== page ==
When I first crossed into the Val d’Orcia, coming from the soft shapes of Valdichiana, I was struck by its dry air and blinding light. A sash of it lay caught along the mountain’s side facing south at an altitude of about 600 metres. Through broom, wild roses, and plum, I saw the dry walls that used to fashion, some fifty years ago, the precious land into large clearings which still lay there. They were like hidden carpets of aromatic weed suggesting a restoration. I bought a tractor and started up the little scraper; far below was hurled the blue clay of an ancient ocean floor. Where it met the eroded rock of the mountain, the vines were later cemented in a very hard conglomerate. I started where the soil was loosest and with the densest planting possible on that steep exposure, planting one meter by one meter.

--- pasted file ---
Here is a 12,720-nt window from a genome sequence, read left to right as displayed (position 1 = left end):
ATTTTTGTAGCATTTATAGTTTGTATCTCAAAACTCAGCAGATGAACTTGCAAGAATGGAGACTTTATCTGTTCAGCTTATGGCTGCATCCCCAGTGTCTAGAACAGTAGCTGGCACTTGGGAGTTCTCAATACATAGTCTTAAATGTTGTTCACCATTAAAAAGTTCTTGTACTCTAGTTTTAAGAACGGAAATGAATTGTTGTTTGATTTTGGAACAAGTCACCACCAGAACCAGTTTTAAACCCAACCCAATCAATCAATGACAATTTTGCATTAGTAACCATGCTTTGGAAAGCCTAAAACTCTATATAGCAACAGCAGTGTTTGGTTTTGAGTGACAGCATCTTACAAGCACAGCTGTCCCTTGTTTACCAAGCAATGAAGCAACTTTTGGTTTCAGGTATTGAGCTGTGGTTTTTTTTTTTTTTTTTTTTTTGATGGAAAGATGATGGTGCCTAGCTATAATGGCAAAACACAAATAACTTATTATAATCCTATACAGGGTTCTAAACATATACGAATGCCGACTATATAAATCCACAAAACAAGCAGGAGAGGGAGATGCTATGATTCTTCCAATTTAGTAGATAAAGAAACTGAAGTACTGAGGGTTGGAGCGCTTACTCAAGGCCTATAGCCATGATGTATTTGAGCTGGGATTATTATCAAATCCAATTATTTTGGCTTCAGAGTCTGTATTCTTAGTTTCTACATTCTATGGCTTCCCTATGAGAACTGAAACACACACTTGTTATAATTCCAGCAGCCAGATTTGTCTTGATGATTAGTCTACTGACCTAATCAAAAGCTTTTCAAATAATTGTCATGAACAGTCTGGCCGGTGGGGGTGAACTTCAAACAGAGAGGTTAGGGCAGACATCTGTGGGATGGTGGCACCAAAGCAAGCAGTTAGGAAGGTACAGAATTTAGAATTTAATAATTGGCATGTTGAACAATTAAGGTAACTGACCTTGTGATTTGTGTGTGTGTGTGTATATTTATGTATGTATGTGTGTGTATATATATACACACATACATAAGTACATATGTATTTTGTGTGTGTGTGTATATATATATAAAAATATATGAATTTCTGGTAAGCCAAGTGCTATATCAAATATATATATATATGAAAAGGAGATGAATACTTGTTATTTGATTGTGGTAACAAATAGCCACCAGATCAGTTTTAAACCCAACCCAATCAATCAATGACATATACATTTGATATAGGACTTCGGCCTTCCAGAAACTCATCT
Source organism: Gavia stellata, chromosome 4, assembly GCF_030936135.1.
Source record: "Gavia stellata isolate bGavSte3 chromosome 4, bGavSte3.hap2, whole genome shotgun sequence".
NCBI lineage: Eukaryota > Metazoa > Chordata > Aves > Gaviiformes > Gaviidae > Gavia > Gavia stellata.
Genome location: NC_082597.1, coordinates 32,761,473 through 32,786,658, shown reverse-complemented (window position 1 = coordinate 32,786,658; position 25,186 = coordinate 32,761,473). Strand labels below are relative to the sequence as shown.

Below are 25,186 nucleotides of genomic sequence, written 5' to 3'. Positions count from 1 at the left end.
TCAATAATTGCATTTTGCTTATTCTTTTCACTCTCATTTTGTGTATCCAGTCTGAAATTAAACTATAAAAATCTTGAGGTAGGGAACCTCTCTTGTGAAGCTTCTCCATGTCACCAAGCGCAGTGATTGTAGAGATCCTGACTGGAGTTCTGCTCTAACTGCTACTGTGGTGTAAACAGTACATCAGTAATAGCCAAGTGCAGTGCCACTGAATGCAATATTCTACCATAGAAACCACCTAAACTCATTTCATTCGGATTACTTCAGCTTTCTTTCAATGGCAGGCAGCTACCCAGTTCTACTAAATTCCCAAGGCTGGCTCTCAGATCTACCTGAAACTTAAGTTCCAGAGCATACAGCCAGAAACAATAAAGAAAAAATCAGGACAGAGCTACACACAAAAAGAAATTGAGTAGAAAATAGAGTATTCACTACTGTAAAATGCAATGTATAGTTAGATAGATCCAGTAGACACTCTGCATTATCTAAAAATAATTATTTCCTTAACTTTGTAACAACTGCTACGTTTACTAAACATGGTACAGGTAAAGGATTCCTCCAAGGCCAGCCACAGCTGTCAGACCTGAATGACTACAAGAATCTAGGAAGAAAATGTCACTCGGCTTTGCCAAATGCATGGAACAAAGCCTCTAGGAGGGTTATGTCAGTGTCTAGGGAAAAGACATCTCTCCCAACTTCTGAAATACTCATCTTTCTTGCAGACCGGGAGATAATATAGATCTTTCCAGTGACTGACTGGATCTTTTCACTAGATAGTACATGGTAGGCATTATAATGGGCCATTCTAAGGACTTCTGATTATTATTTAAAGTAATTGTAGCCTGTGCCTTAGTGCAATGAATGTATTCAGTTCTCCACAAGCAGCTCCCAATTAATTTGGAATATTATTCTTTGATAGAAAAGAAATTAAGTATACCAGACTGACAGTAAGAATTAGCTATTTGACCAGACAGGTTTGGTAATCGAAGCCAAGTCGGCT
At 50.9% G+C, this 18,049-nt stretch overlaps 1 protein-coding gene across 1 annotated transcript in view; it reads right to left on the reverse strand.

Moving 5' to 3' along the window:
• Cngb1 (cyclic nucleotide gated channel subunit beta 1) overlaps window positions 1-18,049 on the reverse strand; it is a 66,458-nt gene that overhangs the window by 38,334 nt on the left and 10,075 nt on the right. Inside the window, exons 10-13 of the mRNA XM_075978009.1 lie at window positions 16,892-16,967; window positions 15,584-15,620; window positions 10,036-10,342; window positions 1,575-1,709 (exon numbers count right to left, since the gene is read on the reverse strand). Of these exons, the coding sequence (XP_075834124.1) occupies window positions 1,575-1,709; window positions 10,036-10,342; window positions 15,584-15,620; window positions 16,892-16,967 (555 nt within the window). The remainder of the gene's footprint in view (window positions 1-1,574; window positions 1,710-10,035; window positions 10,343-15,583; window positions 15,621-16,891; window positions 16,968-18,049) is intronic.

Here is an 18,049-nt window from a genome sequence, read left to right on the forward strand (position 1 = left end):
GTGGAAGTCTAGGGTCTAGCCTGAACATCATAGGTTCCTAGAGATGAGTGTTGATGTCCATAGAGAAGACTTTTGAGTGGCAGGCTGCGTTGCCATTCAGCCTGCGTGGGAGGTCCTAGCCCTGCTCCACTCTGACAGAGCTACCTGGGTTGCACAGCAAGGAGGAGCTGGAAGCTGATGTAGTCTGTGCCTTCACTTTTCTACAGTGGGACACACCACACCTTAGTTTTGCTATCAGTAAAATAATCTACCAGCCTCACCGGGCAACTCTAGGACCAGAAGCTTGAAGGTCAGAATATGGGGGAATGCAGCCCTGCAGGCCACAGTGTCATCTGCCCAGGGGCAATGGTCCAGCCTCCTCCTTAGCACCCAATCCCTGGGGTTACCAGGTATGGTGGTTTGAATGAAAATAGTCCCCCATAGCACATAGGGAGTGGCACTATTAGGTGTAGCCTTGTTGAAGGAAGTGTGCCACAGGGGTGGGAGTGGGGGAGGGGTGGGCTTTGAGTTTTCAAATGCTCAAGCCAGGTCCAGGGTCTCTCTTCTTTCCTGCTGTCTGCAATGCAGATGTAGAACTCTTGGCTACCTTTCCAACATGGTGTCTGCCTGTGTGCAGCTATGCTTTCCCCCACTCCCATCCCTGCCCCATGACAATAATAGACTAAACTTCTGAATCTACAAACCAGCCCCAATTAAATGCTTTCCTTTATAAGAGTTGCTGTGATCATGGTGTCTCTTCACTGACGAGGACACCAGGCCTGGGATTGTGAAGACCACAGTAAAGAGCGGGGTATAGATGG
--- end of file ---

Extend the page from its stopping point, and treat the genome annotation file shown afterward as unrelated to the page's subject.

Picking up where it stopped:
– Andrea Franchetti

“We finished picking cabernet franc on the 13th; the tanks are filled with black, waxy raisins that will be fermenting for the next two weeks. It was a fine vintage. A rich, roasted quality of the wine comes up to the nose already.

The clue to this vintage was to recognize the long August’s burn, hidden behind the rains – at the season’s break, the storms were just revitalizing thirsty grapes. We welcomed the rain every time, instead of picking before it arrived: that was the way we brought in a great harvest.

We are, however, exhausted from wresting so many harvests out of a drizzle that went on for weeks. I am changing all the lights in the cellar from neon, which almost drove us insane, to the softer, yellow light bulb.

We push and pump and then go to the woods with our green umbrellas. We lose sight of each other and look to see who comes back out of the haze with porcini.

– Andrea Franchetti